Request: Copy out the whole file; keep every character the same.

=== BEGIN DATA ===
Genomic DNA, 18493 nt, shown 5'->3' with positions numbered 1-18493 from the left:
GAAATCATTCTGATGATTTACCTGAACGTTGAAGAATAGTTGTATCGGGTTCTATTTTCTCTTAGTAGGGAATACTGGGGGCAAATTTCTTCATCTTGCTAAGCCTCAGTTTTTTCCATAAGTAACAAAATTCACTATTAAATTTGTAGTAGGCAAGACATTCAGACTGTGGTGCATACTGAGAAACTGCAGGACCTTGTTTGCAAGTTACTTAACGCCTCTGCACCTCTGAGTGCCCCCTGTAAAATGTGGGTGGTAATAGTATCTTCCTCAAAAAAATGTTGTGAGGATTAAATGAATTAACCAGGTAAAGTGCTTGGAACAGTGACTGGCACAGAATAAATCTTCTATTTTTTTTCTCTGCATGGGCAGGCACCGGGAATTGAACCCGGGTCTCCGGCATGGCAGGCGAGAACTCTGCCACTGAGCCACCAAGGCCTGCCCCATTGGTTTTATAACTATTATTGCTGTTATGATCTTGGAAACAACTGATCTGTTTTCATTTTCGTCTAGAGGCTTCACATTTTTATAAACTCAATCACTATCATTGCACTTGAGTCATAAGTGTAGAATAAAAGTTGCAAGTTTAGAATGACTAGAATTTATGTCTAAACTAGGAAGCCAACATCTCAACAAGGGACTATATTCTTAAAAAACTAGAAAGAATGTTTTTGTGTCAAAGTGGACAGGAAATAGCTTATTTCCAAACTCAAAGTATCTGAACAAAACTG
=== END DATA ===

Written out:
Genomic DNA, 18493 nt, shown 5'->3' with positions numbered 1-18493 from the left:
GAAATCATTCTGATGATTTACCTGAACGTTGAAGAATAGTTGTATCGGGTTCTATTTTCTCTTAGTAGGGAATACTGGGGGCAAATTTCTTCATCTTGCTAAGCCTCAGTTTTTTCCATAAGTAACAAAATTCACTATTAAATTTGTAGTAGGCAAGACATTCAGACTGTGGTGCATACTGAGAAACTGCAGGACCTTGTTTGCAAGTTACTTAACGCCTCTGCACCTCTGAGTGCCCCCTGTAAAATGTGGGTGGTAATAGTATCTTCCTCAAAAAAATGTTGTGAGGATTAAATGAATTAACCAGGTAAAGTGCTTGGAACAGTGACTGGCACAGAATAAATCTTCTATTTTTTTTCTCTGCATGGGCAGGCACCGGGAATTGAACCCGGGTCTCCGGCATGGCAGGCGAGAACTCTGCCACTGAGCCACCAAGGCCTGCCCCATTGGTTTTATAACTATTATTGCTGTTATGATCTTGGAAACAACTGATCTGTTTTCATTTTCGTCTAGAGGCTTCACATTTTTATAAACTCAATCACTATCATTGCACTTGAGTCATAAGTGTAGAATAAAAGTTGCAAGTTTAGAATGACTAGAATTTATGTCTAAACTAGGAAGCCAACATCTCAACAAGGGACTATATTCTTAAAAAACTAGAAAGAATGTTTTTGTGTCAAAGTGGACAGGAAATAGCTTATTTCCAAACTCAAAGTATCTGAACAAAACTG